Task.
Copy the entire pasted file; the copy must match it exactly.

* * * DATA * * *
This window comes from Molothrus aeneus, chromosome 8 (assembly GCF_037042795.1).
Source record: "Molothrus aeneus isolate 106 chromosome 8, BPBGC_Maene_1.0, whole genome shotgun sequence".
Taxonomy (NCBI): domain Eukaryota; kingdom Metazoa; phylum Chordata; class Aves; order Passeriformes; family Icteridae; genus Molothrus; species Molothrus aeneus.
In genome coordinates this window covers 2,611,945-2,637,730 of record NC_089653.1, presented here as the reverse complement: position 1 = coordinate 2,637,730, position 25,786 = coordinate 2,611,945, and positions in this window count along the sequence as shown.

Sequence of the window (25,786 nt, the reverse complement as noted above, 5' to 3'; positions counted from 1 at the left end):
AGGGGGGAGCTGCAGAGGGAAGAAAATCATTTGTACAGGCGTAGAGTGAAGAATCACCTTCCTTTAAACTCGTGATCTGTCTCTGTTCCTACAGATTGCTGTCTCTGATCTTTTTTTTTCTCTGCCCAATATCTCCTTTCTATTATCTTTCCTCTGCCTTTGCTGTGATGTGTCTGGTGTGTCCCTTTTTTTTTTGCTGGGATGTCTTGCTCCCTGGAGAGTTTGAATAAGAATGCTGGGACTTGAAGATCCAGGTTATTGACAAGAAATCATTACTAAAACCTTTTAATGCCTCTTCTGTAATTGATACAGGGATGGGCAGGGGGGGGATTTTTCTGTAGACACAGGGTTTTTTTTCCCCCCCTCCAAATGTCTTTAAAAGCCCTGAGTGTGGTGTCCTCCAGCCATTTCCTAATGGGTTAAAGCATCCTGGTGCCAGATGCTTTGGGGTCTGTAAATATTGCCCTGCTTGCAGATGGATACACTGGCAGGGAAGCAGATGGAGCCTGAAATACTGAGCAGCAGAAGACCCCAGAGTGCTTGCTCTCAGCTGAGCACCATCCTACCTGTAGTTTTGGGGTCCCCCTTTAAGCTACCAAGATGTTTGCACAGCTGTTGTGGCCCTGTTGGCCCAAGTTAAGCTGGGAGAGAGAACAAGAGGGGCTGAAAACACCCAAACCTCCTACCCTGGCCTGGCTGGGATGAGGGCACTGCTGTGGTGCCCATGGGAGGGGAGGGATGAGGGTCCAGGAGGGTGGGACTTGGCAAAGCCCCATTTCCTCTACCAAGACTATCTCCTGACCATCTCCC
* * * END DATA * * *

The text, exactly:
This window comes from Molothrus aeneus, chromosome 8 (assembly GCF_037042795.1).
Source record: "Molothrus aeneus isolate 106 chromosome 8, BPBGC_Maene_1.0, whole genome shotgun sequence".
Taxonomy (NCBI): domain Eukaryota; kingdom Metazoa; phylum Chordata; class Aves; order Passeriformes; family Icteridae; genus Molothrus; species Molothrus aeneus.
In genome coordinates this window covers 2,611,945-2,637,730 of record NC_089653.1, presented here as the reverse complement: position 1 = coordinate 2,637,730, position 25,786 = coordinate 2,611,945, and positions in this window count along the sequence as shown.

Sequence of the window (25,786 nt, the reverse complement as noted above, 5' to 3'; positions counted from 1 at the left end):
AGGGGGGAGCTGCAGAGGGAAGAAAATCATTTGTACAGGCGTAGAGTGAAGAATCACCTTCCTTTAAACTCGTGATCTGTCTCTGTTCCTACAGATTGCTGTCTCTGATCTTTTTTTTTCTCTGCCCAATATCTCCTTTCTATTATCTTTCCTCTGCCTTTGCTGTGATGTGTCTGGTGTGTCCCTTTTTTTTTTGCTGGGATGTCTTGCTCCCTGGAGAGTTTGAATAAGAATGCTGGGACTTGAAGATCCAGGTTATTGACAAGAAATCATTACTAAAACCTTTTAATGCCTCTTCTGTAATTGATACAGGGATGGGCAGGGGGGGGATTTTTCTGTAGACACAGGGTTTTTTTTCCCCCCCTCCAAATGTCTTTAAAAGCCCTGAGTGTGGTGTCCTCCAGCCATTTCCTAATGGGTTAAAGCATCCTGGTGCCAGATGCTTTGGGGTCTGTAAATATTGCCCTGCTTGCAGATGGATACACTGGCAGGGAAGCAGATGGAGCCTGAAATACTGAGCAGCAGAAGACCCCAGAGTGCTTGCTCTCAGCTGAGCACCATCCTACCTGTAGTTTTGGGGTCCCCCTTTAAGCTACCAAGATGTTTGCACAGCTGTTGTGGCCCTGTTGGCCCAAGTTAAGCTGGGAGAGAGAACAAGAGGGGCTGAAAACACCCAAACCTCCTACCCTGGCCTGGCTGGGATGAGGGCACTGCTGTGGTGCCCATGGGAGGGGAGGGATGAGGGTCCAGGAGGGTGGGACTTGGCAAAGCCCCATTTCCTCTACCAAGACTATCTCCTGACCATCTCCC